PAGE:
Tiny notes of happiness bring smiles

Three years ago, I wrote things that made me happy on tiny slips of paper and put them into a jar. The object was to do it every day and then read them when the year was over. I’m a little late. That was 2015, and now it’s 2018. But these multicolored pieces of paper still make me happy. Three years ago, I was getting over a badly sprained ankle that I injured between Christmas and New Year’s. (read the blog posts about that here and here). My father had survived his heart surgery and had not yet broken his hip. Like now, I was playing and singing at Sacred Heart and plugging away at my writing career. Annie and I walked these coastal woods most days. Her muzzle wasn’t all white then. The tree had not fallen on my fence and house. And gosh, Medicare was way in the future.

I’m thinking I’ll write little happy notes for this year, too. I can start with this morning’s beautiful pink sunrise. Or maybe last night’s full moon. Or the moment after yesterday’s walk when Annie and I visited with our neighbor Pat and the dogs Harley and Cooper. Three big dogs to pet at once and a friend to talk to: Heaven. Even in the midst of horrible times, we can still find little things to be grateful for.

Here are some of the things that made me smile in 2015.

The ankle:

* First sun in winter. First soak in the hot tub since my injury.

* Buying my own groceries despite limping in with a crutch

* Walking to the end of the block

* New ankle brace arrived. Put shoe on, was able to walk almost like a normal person.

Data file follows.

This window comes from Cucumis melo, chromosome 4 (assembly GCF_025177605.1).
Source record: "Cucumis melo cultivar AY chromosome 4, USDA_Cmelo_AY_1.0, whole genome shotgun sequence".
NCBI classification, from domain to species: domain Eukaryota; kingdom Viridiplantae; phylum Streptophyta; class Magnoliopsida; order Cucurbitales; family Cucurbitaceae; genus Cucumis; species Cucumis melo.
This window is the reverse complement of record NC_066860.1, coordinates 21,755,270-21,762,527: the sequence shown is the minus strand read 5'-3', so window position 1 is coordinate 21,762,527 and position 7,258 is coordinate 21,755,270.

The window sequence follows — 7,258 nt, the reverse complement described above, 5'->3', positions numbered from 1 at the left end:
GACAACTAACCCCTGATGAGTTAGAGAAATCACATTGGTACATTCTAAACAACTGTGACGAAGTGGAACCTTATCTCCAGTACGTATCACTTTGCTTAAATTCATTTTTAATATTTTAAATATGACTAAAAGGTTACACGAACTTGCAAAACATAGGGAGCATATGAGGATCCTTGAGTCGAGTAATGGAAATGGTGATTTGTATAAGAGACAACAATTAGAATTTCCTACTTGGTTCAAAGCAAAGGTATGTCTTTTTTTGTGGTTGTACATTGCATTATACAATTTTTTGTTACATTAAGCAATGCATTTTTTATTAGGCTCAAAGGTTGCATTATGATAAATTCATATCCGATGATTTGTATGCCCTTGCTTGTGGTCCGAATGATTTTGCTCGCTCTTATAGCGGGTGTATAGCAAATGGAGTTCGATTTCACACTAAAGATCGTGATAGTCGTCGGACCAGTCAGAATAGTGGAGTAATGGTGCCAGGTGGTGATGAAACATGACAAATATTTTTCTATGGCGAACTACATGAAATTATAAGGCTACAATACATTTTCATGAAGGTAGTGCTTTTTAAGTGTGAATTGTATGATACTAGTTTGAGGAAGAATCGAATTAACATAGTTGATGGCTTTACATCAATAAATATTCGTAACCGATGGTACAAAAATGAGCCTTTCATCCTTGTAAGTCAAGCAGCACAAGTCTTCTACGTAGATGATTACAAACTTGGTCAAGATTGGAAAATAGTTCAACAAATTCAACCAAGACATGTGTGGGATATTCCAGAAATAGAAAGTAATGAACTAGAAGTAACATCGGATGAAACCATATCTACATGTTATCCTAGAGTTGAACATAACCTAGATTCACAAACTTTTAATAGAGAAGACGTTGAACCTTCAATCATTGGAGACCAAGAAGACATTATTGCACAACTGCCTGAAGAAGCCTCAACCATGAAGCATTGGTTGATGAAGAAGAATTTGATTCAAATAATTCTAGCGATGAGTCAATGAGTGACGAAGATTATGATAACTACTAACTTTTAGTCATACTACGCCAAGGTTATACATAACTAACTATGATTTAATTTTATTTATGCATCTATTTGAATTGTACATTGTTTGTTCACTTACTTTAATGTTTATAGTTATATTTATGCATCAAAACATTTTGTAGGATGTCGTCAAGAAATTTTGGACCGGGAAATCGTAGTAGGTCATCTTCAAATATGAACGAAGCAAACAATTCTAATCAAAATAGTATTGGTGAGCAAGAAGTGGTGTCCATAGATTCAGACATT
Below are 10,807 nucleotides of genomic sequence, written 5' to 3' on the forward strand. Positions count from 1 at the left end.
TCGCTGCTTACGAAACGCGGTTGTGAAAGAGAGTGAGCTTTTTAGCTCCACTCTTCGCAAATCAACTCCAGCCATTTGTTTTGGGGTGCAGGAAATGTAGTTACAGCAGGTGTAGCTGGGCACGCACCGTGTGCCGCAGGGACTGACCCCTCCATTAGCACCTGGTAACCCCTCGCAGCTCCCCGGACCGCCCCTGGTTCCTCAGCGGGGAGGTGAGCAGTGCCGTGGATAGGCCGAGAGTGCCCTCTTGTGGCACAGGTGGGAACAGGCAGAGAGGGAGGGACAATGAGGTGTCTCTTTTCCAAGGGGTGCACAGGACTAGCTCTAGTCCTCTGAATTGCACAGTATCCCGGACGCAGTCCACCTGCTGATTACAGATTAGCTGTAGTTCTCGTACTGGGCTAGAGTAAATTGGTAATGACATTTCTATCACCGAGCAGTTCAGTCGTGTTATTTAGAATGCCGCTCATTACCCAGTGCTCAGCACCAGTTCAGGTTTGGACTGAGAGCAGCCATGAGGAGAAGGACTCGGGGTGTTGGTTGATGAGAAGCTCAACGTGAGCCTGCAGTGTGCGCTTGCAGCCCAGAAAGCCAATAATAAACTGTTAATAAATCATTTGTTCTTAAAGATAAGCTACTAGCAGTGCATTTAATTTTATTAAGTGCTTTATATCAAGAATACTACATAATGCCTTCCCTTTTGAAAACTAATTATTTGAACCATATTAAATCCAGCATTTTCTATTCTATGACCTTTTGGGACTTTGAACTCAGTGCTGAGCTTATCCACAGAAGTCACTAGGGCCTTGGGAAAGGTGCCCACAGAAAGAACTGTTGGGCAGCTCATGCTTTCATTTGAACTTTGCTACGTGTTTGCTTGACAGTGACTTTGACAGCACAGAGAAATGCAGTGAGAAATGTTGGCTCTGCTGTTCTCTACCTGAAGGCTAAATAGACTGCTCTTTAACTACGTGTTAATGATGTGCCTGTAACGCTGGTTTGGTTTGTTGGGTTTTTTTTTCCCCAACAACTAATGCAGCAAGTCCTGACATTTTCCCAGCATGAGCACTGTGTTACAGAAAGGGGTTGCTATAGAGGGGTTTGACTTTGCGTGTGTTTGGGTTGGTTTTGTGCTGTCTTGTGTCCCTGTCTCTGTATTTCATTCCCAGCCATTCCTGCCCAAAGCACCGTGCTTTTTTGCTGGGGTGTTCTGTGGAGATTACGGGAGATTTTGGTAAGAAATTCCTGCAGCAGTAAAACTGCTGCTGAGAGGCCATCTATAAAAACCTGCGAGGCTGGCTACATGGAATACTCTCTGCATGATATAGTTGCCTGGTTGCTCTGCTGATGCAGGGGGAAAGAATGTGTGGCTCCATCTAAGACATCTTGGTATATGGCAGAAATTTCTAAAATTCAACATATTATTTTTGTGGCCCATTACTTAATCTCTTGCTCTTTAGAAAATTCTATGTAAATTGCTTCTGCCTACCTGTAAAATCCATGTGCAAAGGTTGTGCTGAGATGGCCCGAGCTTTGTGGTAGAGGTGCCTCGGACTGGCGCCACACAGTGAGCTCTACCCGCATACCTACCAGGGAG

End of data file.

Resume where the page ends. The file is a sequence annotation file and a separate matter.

* A real dog walk on my sprained ankle, and it didn’t feel too bad.

* Walking on two good feet.


* Ham and eggs

* Tuna melt at Fishtails

* Turkey sandwich with cranberry sauce and iced tea

* Big salad with slices of linguica on top, Portuguese sweet bread on the side

* Marionberry pie with vanilla ice cream at The Chalet

 * Fresh-baked peanut butter cookies


* Kind words from an editor who called my novel a feel-good book and my writing masterful

* Reading my poems to the kids and parents in Siletz, feeling like a rock star

* I won a writing contest!

* Reading poems I wrote 34 years ago and finding them good

* Sitting in the sun writing a poem


* Creating a choir of strangers for the World Day of Prayer and making beautiful music from a few pages of words and notes

* Singing full out with mandolin, fiddles, and guitar all in perfect harmony at the South Beach jam

* Feeling the power of my fingers on the keys of a perfectly tuned piano


* Laughing with Dad on his 93rd birthday

* Stunning quiet of the coastal forest in soft spring sun. Moss-wrapped fir trees

* The first perfect pink camellia blooms appear on my neighbor’s bush

* Shiny new library books

* Nice repairman makes dryer hum

* Admiring the lawn I just mowed

* Reading and dozing in the loveseat by the fire with Annie sound asleep in my lap

* Spinning out on ice and surviving

* A great night’s sleep

* Doc says I’m healthy

Instead of a jar, this year I’m using a tall, sturdy box with sayings about dogs printed on it. A gift from a friend came in that box, which makes it all the more special.

Join me in saving those little moments. When life gets tough, we can reach in and remember that there are good things to celebrate every day. You’re welcome to share your “moments” here.

Happy New Year to everyone.



It’s hard to be invisible on crutches

It’s hard to hide crutches. I make my slow way across the church to the piano and feel the whole congregation staring. Afterward, parishioners surround me, full of questions and pity. “What did you do?Crutches” “Oh, poor you.” They can’t believe I came to church in my gimpy state.

“I didn’t hurt my fingers or my voice,” I protest.